Newspapers are an excellent free online resource for IELTS students both for reading practice and vocabulary and you will find below a list of links to some newspaper sites. To get the most out of these so that your language actually improve, here are some tips on how to use them.
1. Read regularly
For me, this is key. Language is a skill and skills are learnt through practice and typically the best form of practice is regular practice. What “regular” means depends on you, but I would suggest that 15-20 minutes reading 3/4 times a week is a good place to start.
2. Focus your reading
One benefit of reading newspapers is that they provide exactly the right type of language needed for IELTS students. This is because it is typically neither very formal or informal. Also the topics you find in most newspapers are just those topics you will need to write and speak about in the exam. So to help you, I have divided the newspapers by topics using RSS feeds so that you find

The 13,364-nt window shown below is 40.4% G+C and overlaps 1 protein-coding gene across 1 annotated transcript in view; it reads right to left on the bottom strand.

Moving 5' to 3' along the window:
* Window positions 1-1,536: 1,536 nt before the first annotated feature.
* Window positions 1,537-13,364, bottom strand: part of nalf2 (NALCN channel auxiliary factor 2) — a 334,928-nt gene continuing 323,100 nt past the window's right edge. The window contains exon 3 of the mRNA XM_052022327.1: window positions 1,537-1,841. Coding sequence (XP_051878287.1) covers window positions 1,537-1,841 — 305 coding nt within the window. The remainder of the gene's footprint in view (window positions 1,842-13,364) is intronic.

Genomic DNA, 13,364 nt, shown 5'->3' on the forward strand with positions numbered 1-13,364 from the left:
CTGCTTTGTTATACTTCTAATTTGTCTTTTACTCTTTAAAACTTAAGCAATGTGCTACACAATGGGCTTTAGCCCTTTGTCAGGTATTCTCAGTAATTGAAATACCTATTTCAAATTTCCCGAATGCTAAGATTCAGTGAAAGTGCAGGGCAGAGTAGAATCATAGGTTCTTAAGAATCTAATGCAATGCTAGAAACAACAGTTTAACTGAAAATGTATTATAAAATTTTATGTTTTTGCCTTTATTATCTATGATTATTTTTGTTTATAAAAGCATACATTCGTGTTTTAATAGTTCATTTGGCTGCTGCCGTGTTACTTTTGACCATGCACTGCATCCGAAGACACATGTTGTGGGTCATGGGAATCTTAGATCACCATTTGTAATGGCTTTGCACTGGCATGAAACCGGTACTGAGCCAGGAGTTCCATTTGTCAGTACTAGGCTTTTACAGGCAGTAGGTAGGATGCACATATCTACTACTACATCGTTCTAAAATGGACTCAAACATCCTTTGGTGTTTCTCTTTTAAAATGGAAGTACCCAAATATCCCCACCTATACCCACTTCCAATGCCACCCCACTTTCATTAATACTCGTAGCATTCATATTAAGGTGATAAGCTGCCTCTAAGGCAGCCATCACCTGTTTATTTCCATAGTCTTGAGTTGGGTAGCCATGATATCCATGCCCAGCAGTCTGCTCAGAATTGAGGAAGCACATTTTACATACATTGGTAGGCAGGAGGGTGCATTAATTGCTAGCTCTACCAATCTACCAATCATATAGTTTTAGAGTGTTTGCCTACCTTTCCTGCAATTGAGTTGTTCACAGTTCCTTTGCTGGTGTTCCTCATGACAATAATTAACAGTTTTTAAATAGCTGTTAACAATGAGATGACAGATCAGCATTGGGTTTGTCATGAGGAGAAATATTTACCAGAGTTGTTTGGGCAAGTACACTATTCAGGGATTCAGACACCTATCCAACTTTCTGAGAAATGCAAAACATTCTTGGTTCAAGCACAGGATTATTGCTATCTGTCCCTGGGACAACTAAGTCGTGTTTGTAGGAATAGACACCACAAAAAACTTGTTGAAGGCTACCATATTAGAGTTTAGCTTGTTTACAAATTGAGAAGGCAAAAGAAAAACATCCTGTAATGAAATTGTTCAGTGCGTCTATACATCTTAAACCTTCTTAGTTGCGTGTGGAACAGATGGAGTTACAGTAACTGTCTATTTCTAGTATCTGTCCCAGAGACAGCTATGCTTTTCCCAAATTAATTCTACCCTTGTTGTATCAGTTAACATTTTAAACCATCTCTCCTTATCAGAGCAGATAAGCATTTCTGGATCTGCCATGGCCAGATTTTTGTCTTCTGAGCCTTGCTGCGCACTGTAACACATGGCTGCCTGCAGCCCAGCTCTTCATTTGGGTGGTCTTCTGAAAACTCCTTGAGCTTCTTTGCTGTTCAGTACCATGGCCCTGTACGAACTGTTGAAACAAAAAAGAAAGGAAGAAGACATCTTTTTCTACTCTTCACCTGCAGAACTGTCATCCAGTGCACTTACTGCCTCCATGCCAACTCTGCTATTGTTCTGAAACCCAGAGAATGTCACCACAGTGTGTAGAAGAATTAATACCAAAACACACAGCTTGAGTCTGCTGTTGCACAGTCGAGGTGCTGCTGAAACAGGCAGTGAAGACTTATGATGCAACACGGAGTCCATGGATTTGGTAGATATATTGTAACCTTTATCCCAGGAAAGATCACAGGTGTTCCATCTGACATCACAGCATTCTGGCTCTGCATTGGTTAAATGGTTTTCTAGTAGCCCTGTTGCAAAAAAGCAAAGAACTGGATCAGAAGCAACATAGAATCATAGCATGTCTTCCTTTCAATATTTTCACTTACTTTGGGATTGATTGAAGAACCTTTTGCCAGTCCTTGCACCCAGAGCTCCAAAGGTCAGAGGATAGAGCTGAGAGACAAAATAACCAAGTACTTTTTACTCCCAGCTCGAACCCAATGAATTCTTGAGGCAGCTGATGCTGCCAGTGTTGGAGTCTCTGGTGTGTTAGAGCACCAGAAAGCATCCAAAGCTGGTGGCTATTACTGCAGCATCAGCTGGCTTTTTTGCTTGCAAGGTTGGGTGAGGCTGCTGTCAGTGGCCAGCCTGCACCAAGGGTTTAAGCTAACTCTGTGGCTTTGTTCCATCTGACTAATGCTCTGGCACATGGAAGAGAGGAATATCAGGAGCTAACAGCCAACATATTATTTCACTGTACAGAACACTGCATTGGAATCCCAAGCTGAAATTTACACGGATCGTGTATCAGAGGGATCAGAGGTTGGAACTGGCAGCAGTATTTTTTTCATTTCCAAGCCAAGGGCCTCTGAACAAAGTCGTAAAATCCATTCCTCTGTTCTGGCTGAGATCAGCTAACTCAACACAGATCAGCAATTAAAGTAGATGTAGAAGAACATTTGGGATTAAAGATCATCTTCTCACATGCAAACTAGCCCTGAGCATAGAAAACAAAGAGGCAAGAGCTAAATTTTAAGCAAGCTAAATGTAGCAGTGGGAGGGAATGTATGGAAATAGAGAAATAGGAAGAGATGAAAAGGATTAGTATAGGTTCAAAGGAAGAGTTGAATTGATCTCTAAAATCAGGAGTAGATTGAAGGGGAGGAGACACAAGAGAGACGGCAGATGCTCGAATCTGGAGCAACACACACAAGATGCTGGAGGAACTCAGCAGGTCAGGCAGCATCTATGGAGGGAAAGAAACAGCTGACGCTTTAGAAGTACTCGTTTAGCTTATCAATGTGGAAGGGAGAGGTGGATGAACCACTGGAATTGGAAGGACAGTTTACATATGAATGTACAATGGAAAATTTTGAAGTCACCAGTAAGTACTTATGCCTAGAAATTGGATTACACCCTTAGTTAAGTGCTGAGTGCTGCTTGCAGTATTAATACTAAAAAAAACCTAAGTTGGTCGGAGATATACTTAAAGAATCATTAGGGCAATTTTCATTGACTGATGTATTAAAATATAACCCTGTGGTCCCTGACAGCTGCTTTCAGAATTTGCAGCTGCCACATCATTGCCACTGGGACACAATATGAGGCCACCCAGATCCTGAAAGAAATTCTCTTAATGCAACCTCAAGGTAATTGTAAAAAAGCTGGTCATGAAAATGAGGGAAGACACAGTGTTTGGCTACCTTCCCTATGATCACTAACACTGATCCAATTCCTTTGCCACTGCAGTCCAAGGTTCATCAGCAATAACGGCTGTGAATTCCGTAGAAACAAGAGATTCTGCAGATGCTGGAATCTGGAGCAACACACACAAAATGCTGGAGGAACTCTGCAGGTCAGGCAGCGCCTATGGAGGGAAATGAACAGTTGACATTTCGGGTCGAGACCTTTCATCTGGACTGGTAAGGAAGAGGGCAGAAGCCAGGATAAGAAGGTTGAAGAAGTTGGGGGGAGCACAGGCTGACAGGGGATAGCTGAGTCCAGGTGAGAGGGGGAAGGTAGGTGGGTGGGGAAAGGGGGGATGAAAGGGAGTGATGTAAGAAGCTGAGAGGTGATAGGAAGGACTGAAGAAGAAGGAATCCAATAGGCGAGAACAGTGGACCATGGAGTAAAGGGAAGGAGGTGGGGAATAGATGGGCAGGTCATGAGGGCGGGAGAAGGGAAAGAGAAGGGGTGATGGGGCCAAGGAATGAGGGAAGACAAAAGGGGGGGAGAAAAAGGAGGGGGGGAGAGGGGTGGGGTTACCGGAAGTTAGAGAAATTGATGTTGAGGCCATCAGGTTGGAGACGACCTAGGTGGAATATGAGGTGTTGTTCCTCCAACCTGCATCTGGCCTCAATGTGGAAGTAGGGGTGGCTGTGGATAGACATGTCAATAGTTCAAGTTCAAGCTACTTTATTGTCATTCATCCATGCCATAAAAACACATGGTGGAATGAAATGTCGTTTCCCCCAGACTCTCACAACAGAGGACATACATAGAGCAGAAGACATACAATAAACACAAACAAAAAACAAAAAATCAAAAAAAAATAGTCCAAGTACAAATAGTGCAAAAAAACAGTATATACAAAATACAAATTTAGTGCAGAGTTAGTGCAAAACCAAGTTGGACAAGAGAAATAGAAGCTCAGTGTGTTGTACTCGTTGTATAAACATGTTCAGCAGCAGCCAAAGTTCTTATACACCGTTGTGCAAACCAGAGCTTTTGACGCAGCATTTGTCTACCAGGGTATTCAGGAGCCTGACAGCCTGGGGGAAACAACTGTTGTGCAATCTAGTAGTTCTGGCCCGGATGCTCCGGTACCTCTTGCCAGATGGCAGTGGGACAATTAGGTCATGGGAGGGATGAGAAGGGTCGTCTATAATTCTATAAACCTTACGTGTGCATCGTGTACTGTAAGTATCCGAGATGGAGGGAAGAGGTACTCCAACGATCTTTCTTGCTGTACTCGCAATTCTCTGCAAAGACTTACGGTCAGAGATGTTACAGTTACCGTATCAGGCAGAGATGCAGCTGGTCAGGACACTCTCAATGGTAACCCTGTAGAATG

3. Do something after you read
Reading is good for your general language. It helps you with areas of language that are hard to learn actively such as word order and collocation (which words go together). However, reading is a very passive way of learning the language and passive means slow. So the suggestion is to read first and then speak or write about what you have just read. This way you are more likely to learn some of the language by using it for yourself.
Don’t have anyone to talk to? Try talking to yourself.
4. Read for general meaning
Know that newspapers are hard – they are written for native speakers and not learners. There is a danger that you will stop the reading process because you don’t understand everything. My tip is don’t try to understand everything; if you get to the end of the article and you understand the general meaning, then that is a real achievement.